Religious freedom is one of the basic rights guaranteed to Americans in the Constitution. But just how far should that freedom extend?
Across the country, lawmakers have carved out exemptions from common rules for religious groups, ranging from immigration to land use. According to an analysis by The New York Times, more than 200 exemptions for religious groups were folded into congressional legislation from 1989 to 2006.
These loopholes are meant to give church groups the freedom to practice their religion without government interference. But religious exemptions also can lead to problems, as we explore in our latest episode: Scam artists who claim to be religious have taken advantage of these exemptions, and children have been hurt.
Here are a few troubling examples of these exemptions, several of which you can hear about in this week’s episode of Reveal.
Some states exempt religious day cares from licensing rules
In 16 states, religious day care facilities are exempt from some rules designed to protect children. At licensed day cares, all workers must be trained on child safety and must follow specific child-to-staff ratios. But six states give religious day cares a pass from some of these rules, allowing workers with no training and no staffing requirements to care for children.
Our interactive map offers a state-by-state breakdown (click the image below for the full version):
Many of these church day cares aren’t inspected unless parents complain – and in a few states, regulators can’t even investigate allegations regarding inadequate supervision or overzealous discipline because those decisions are considered church matters. Hundreds of children have been injured and a few have died in preventable ways at the thousands of religious, unlicensed day cares around the country.
In our new episode, you’ll hear one example of how a woman who was jailed for child endangerment started her own church and continued to run dangerous day care facilities free of oversight.
And that’s just the tip of the iceberg. We’re continuing to investigate the hazards at religious day cares in the coming weeks, so sign up for our newsletter to make sure you don’t miss the stories.
Corporal punishment is allowed in many religious schools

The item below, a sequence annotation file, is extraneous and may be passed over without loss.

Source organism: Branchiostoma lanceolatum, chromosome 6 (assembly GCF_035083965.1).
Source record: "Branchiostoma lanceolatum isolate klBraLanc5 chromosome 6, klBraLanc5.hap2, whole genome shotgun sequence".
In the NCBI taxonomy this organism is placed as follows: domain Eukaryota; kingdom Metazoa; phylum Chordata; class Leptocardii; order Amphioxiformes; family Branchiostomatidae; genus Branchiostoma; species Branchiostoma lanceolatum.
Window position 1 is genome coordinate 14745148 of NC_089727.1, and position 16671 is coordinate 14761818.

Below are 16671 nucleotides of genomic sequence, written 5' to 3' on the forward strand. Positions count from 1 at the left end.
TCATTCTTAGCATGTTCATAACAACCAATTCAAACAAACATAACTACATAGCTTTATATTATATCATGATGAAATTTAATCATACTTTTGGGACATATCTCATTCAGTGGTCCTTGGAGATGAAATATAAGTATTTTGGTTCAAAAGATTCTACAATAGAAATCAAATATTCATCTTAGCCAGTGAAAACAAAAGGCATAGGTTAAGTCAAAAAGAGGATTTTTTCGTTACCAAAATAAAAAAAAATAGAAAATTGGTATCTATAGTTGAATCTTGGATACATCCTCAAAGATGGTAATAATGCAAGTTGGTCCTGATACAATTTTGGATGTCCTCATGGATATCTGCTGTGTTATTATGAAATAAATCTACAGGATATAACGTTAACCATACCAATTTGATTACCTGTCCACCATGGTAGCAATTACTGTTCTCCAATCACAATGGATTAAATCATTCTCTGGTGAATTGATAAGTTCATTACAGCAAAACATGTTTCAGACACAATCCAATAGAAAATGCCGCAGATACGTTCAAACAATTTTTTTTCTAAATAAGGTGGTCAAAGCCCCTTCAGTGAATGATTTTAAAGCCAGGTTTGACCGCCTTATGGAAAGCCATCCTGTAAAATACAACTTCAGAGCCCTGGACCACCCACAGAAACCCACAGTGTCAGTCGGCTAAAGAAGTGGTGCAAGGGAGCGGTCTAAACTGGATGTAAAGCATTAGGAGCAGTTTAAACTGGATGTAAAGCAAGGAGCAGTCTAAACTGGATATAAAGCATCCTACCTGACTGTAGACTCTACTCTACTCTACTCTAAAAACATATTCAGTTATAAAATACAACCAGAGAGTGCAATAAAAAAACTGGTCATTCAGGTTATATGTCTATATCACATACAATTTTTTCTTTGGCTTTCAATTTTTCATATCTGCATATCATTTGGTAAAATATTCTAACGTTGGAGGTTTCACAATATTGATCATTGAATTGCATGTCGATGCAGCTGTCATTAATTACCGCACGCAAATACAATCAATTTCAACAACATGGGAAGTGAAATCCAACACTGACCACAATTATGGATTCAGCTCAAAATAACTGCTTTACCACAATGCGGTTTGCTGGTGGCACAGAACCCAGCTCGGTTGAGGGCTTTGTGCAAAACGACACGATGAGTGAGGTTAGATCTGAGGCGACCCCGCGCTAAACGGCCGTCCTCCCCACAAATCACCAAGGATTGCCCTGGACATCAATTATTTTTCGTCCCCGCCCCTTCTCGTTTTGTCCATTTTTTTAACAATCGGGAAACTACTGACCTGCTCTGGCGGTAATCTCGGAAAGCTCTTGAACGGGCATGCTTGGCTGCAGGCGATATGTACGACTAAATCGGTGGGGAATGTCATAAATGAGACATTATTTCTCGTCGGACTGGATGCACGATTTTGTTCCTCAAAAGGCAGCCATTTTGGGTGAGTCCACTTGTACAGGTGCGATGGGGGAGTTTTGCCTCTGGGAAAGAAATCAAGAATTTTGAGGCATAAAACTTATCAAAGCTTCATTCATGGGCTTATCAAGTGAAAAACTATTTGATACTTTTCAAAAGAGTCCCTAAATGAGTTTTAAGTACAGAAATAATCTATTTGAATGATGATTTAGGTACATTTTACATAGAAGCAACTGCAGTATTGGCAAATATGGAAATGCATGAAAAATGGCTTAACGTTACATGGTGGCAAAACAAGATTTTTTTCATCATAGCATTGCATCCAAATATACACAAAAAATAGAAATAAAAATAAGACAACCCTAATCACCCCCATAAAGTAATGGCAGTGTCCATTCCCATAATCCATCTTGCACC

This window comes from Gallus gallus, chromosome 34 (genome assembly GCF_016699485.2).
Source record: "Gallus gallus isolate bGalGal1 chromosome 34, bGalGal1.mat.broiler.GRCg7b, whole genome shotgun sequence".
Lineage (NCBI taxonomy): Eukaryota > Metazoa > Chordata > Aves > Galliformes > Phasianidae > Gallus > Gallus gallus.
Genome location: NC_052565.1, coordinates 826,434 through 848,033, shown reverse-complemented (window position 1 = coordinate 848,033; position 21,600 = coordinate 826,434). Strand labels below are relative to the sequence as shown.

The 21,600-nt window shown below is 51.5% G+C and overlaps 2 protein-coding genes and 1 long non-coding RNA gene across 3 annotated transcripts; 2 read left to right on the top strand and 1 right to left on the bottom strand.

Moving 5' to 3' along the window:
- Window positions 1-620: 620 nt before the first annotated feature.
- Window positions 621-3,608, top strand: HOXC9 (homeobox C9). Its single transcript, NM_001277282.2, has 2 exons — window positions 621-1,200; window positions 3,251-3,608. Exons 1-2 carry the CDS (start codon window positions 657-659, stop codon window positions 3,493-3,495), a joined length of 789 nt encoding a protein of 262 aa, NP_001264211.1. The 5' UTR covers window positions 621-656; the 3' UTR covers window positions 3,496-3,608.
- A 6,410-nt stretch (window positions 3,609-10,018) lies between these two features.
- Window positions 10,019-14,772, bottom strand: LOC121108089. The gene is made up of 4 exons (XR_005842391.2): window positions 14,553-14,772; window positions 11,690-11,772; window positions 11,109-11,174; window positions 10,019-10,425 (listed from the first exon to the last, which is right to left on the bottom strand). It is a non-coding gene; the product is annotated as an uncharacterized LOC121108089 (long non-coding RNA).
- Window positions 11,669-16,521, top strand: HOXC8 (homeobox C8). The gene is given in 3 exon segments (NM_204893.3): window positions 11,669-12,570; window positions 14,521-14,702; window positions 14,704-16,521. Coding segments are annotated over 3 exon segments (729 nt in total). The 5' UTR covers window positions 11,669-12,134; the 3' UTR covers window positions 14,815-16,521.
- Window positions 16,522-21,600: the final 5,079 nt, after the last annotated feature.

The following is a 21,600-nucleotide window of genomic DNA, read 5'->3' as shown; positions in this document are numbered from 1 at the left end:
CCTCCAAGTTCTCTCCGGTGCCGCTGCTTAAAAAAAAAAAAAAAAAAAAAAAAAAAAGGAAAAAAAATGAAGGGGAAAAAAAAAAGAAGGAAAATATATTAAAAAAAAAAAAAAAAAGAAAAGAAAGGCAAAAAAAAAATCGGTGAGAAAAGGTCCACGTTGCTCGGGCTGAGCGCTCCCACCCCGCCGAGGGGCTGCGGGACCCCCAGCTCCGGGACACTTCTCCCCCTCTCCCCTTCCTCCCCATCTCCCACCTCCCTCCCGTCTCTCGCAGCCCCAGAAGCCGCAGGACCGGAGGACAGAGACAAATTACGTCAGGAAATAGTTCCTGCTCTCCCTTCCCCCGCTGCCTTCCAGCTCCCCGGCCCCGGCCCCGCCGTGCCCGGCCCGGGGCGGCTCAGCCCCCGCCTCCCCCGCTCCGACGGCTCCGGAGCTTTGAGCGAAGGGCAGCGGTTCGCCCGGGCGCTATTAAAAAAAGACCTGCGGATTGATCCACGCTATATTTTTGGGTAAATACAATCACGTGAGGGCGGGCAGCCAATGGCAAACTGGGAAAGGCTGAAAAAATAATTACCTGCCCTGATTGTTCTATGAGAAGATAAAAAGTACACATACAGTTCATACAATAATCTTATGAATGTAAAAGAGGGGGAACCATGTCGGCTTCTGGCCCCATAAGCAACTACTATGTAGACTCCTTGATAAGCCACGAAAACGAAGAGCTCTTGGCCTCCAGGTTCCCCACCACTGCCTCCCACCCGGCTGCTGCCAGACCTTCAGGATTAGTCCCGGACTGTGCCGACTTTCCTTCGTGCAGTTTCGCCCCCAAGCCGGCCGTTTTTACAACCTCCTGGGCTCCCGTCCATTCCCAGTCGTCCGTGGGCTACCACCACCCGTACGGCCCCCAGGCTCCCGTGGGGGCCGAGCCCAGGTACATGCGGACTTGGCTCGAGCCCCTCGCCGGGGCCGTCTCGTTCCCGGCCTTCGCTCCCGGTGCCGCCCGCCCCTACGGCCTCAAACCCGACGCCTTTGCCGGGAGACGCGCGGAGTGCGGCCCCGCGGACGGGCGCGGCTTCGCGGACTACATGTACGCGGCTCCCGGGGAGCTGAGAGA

While physical punishment is banned in most public schools around the country, many private religious schools and residential care facilities are free to hit, paddle and spank children in accordance with their religious beliefs.
On this week’s episode, reporter Abigail Keel looks at Heartland, a Christian school in Missouri, where children were punched, hit so hard that they dislocated shoulders, and were forced to stand in cow manure pits as punishment.
The state raided and evacuated children from the facility in 2001 over concerns for child safety, but a judge ultimately ruled that the officials went too far. Today, Heartland can physically discipline children according to their religious beliefs.
Employment discrimination laws don’t apply to religious groups
Thanks to a legal doctrine called the “ministerial exception,” religious groups are exempted from anti-discrimination rules in hiring and firing.
In a case that made it all the way to the U.S. Supreme Court, a religious school was allowed to fire a teacher in 2004 after she was diagnosed with narcolepsy – which the woman claimed was a violation of the Americans with Disabilities Act. In a unanimous decision in 2012, the high court said the teacher qualified as a minister, so standard employment discrimination laws didn’t apply.
Religious leaders in many states can withhold info on child abuse
Clergy are mandated to report child abuse in 45 states, but 32 of those states have a loophole called “clergy-penitent privilege.” These exceptions allow them to withhold information from authorities if they hear about abuse from members of their congregation who are looking for spiritual advice.
The Jehovah’s Witnesses are currently fighting lawsuits over failing to report child sex abuse.
Churches can often circumvent zoning rules
In 2000, Congress passed the Religious Land Use and Institutionalized Persons Act, which carved out protections for churches and gave religious groups tools to legally challenge local zoning requirements.
Since then, many religious groups have looked to the law to fight zoning rules, including a Hindu congregation that wanted to expand its temple on a busy highway in New Jersey and a Christian church that sought to double its facility size in Colorado, according to The New York Times.
In a case we look at on this week’s episode, a sex club in Tennessee tried to call itself a church to get around local zoning requirements.
Parents can cite religion to not vaccinate their kids
Forty-six states allow parents to not vaccinate their children if doing so goes against their religious beliefs. Pew Research Center created a map of the vaccine exemptions:
These religious exemptions gained national attention last year after a measles outbreak that started in California and spread to a handful of other states in December 2014 raised the question: Should parents have the option of not vaccinating their children and potentially putting other kids at risk?